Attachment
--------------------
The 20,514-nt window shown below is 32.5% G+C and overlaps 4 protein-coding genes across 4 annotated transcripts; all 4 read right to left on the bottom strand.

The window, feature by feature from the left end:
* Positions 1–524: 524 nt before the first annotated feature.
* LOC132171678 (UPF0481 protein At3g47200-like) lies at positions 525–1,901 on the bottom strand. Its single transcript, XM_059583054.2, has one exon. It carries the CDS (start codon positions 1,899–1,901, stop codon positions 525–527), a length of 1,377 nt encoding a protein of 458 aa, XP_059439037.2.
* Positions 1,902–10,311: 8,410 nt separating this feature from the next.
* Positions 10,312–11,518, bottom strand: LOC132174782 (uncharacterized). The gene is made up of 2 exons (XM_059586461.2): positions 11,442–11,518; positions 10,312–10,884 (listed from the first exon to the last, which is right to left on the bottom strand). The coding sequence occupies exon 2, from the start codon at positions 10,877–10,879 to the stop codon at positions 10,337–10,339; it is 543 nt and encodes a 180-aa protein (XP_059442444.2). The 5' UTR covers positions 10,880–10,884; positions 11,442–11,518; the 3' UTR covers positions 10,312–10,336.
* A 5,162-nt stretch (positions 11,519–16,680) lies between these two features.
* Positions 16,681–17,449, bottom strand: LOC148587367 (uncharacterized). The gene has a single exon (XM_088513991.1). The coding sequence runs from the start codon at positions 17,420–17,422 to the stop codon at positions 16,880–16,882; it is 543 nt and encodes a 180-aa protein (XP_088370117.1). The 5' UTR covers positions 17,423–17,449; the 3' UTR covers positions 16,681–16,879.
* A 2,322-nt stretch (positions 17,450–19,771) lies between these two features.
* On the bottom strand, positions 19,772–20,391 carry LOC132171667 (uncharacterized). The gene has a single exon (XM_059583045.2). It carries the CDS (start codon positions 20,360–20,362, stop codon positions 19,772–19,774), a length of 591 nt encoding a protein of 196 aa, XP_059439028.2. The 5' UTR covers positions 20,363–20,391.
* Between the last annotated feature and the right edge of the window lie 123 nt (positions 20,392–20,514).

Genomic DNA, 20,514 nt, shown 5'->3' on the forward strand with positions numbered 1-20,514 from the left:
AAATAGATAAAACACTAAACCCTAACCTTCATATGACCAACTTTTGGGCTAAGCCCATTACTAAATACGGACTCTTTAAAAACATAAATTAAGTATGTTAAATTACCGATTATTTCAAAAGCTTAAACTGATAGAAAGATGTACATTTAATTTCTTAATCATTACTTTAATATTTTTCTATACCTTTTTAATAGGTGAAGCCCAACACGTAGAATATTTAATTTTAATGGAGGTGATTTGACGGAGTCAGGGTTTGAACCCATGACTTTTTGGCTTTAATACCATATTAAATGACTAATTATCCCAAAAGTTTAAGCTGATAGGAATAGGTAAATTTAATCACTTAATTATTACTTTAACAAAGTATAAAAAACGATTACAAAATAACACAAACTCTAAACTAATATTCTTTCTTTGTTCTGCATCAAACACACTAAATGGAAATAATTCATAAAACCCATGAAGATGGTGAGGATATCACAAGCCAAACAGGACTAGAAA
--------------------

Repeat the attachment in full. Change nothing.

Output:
The 20,514-nt window shown below is 32.5% G+C and overlaps 4 protein-coding genes across 4 annotated transcripts; all 4 read right to left on the bottom strand.

The window, feature by feature from the left end:
* Positions 1–524: 524 nt before the first annotated feature.
* LOC132171678 (UPF0481 protein At3g47200-like) lies at positions 525–1,901 on the bottom strand. Its single transcript, XM_059583054.2, has one exon. It carries the CDS (start codon positions 1,899–1,901, stop codon positions 525–527), a length of 1,377 nt encoding a protein of 458 aa, XP_059439037.2.
* Positions 1,902–10,311: 8,410 nt separating this feature from the next.
* Positions 10,312–11,518, bottom strand: LOC132174782 (uncharacterized). The gene is made up of 2 exons (XM_059586461.2): positions 11,442–11,518; positions 10,312–10,884 (listed from the first exon to the last, which is right to left on the bottom strand). The coding sequence occupies exon 2, from the start codon at positions 10,877–10,879 to the stop codon at positions 10,337–10,339; it is 543 nt and encodes a 180-aa protein (XP_059442444.2). The 5' UTR covers positions 10,880–10,884; positions 11,442–11,518; the 3' UTR covers positions 10,312–10,336.
* A 5,162-nt stretch (positions 11,519–16,680) lies between these two features.
* Positions 16,681–17,449, bottom strand: LOC148587367 (uncharacterized). The gene has a single exon (XM_088513991.1). The coding sequence runs from the start codon at positions 17,420–17,422 to the stop codon at positions 16,880–16,882; it is 543 nt and encodes a 180-aa protein (XP_088370117.1). The 5' UTR covers positions 17,423–17,449; the 3' UTR covers positions 16,681–16,879.
* A 2,322-nt stretch (positions 17,450–19,771) lies between these two features.
* On the bottom strand, positions 19,772–20,391 carry LOC132171667 (uncharacterized). The gene has a single exon (XM_059583045.2). It carries the CDS (start codon positions 20,360–20,362, stop codon positions 19,772–19,774), a length of 591 nt encoding a protein of 196 aa, XP_059439028.2. The 5' UTR covers positions 20,363–20,391.
* Between the last annotated feature and the right edge of the window lie 123 nt (positions 20,392–20,514).

Genomic DNA, 20,514 nt, shown 5'->3' on the forward strand with positions numbered 1-20,514 from the left:
AAATAGATAAAACACTAAACCCTAACCTTCATATGACCAACTTTTGGGCTAAGCCCATTACTAAATACGGACTCTTTAAAAACATAAATTAAGTATGTTAAATTACCGATTATTTCAAAAGCTTAAACTGATAGAAAGATGTACATTTAATTTCTTAATCATTACTTTAATATTTTTCTATACCTTTTTAATAGGTGAAGCCCAACACGTAGAATATTTAATTTTAATGGAGGTGATTTGACGGAGTCAGGGTTTGAACCCATGACTTTTTGGCTTTAATACCATATTAAATGACTAATTATCCCAAAAGTTTAAGCTGATAGGAATAGGTAAATTTAATCACTTAATTATTACTTTAACAAAGTATAAAAAACGATTACAAAATAACACAAACTCTAAACTAATATTCTTTCTTTGTTCTGCATCAAACACACTAAATGGAAATAATTCATAAAACCCATGAAGATGGTGAGGATATCACAAGCCAAACAGGACTAGAAA